G7 leaders share a bold vision for a net zero future. But the devil is in the lack of detail
June 14, 2021. Summarized by summa-bot.
Compression ratio: 28.6%. 2 min read.
Climate change is rarely a main talking point at the G7 leaders' summit, but as US President Joe Biden proclaimed that "America is back at the table" on the final day of this year's meeting, by extension, so too was climate change.
Falmouth, England (CNN)Climate change is rarely a main talking point at the G7 leaders' summit, but as US President Joe Biden proclaimed that "America is back at the table" on the final day of this year's meeting, by extension, so too was climate change.
There was concrete progress earlier in the summit from G7 ministers, and a vision laid out by leaders for a net zero world (where all greenhouse gases emitted are removed from the atmosphere) that would take a green approach to everything, from the economic recovery from the pandemic to the way new infrastructure is built in the developing world.
"We were really expecting to see the G7 step up and send a strong signal ahead of COP26 that they've really done their homework and were ready to act," she told CNN, referring to international climate change talks planned in Glasgow later this year.
"Even with new announcements from Germany and Canada, all G7 countries need to go further and faster with their individual commitments as well as take collective responsibility for achieving the $100 billion goal before COP26," Pettengell said.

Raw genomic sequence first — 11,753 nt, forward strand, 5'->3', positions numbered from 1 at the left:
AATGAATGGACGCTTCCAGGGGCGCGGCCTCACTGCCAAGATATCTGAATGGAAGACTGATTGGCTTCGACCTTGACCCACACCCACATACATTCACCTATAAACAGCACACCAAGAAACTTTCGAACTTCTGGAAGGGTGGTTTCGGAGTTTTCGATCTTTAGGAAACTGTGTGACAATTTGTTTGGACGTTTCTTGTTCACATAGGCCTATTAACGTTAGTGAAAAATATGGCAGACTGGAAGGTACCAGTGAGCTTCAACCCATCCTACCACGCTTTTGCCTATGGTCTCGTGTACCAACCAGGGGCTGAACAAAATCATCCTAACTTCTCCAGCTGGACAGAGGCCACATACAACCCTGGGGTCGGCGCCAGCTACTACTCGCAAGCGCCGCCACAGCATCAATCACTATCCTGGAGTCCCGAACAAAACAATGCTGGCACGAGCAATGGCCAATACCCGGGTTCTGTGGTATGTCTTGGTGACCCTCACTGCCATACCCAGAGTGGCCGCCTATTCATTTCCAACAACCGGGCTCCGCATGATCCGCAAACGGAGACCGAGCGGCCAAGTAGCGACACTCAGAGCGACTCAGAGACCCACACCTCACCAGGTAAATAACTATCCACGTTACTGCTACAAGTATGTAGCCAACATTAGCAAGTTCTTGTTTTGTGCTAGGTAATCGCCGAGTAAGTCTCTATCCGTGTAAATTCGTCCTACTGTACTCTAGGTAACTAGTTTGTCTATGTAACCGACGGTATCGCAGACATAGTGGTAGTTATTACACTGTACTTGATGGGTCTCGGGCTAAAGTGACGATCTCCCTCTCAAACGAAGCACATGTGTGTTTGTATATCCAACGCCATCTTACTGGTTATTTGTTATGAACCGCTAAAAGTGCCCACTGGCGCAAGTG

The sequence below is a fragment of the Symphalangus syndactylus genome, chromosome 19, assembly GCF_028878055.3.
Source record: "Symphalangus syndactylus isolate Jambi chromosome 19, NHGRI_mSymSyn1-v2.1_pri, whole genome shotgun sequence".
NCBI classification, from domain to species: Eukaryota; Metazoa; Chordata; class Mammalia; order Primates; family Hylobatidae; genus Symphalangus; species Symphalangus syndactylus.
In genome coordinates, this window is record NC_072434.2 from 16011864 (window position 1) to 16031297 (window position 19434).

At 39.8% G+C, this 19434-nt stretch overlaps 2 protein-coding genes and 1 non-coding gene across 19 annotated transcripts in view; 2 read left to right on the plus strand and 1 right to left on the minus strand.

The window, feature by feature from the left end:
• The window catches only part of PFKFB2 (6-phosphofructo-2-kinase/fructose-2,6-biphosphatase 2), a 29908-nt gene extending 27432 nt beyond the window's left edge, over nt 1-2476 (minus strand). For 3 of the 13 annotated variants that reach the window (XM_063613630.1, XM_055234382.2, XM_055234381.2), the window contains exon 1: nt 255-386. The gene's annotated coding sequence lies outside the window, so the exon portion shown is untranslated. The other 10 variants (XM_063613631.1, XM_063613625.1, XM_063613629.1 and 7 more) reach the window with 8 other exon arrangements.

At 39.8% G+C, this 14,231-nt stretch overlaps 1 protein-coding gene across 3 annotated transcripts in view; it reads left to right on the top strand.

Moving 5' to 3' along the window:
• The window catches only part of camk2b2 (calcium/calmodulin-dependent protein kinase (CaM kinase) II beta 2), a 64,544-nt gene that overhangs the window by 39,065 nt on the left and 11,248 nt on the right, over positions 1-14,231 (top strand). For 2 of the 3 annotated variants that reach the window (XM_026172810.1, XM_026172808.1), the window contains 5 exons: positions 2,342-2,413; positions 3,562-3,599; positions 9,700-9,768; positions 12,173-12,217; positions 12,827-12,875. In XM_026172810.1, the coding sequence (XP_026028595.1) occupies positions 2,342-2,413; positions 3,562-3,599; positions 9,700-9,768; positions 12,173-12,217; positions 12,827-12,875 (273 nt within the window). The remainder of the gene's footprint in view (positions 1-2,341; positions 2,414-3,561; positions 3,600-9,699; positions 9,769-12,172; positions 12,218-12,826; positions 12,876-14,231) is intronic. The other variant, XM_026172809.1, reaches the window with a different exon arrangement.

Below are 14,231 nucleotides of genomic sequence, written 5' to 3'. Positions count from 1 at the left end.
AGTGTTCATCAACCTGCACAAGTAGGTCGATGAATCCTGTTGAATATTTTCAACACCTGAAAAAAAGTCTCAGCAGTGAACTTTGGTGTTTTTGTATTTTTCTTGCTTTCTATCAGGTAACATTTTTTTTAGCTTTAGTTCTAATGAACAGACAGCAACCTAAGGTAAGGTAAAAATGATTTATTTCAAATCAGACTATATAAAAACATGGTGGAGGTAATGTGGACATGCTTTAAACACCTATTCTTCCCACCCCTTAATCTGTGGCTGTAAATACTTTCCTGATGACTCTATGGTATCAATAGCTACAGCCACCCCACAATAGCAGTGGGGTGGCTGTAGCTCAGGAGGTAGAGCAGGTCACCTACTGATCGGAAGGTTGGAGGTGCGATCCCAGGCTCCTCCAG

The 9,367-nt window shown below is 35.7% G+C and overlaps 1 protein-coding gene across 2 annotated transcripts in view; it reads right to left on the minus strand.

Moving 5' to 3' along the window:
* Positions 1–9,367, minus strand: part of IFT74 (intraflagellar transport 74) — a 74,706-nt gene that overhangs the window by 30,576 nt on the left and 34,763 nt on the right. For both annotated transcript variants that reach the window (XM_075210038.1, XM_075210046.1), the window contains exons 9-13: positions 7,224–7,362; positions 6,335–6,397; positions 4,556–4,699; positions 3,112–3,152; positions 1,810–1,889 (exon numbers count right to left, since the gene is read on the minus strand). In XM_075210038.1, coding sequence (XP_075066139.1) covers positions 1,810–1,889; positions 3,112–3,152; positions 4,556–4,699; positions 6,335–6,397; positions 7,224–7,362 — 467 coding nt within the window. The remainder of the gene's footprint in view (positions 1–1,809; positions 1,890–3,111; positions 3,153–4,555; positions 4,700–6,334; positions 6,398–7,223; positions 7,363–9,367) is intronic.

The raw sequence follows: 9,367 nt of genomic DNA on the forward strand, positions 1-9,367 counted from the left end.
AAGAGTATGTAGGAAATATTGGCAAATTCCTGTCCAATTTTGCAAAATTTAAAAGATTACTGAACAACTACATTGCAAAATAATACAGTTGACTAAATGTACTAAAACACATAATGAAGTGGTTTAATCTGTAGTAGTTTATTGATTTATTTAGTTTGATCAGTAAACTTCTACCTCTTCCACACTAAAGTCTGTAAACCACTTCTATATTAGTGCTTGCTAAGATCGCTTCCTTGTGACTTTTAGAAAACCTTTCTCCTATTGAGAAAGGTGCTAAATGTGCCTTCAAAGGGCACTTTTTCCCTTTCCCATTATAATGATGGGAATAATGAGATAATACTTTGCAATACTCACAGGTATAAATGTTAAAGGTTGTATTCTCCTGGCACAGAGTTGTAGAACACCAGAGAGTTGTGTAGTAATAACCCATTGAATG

Canada pledged to reach net zero by 2050, two decades later than some of its G7 allies.
Ahead of the leaders' summit, ministers in finance, and environment and energy hammered out some breakthrough agreements, including making it mandatory for big business to disclose the climate impacts of their operations by 2022; to protect 30% of their country's land and sea by 2030, in line with scientific advice; and to stop funding coal generation around the world by year's end, an important step to phase out the world's dirtiest fossil fuel.
And in recognition that climate change measures need to be integrated in both the economic recovery from the pandemic and all future approaches to infrastructure and development, the G7 launched a vision for an alternative to China's Belt and Road initiative called, a little less memorably, the "Build Back Better World" plan, which will promote sustainable, low-carbon development.
Net zero will not bring an end to the emission of carbon or the use of fossil fuels, Smit told CNN.
"If Eden can demonstrate, and do the measuring, to give confidence to others to know how this works, we don't need to change the world -- the world is full of smarter people than us," Smit said.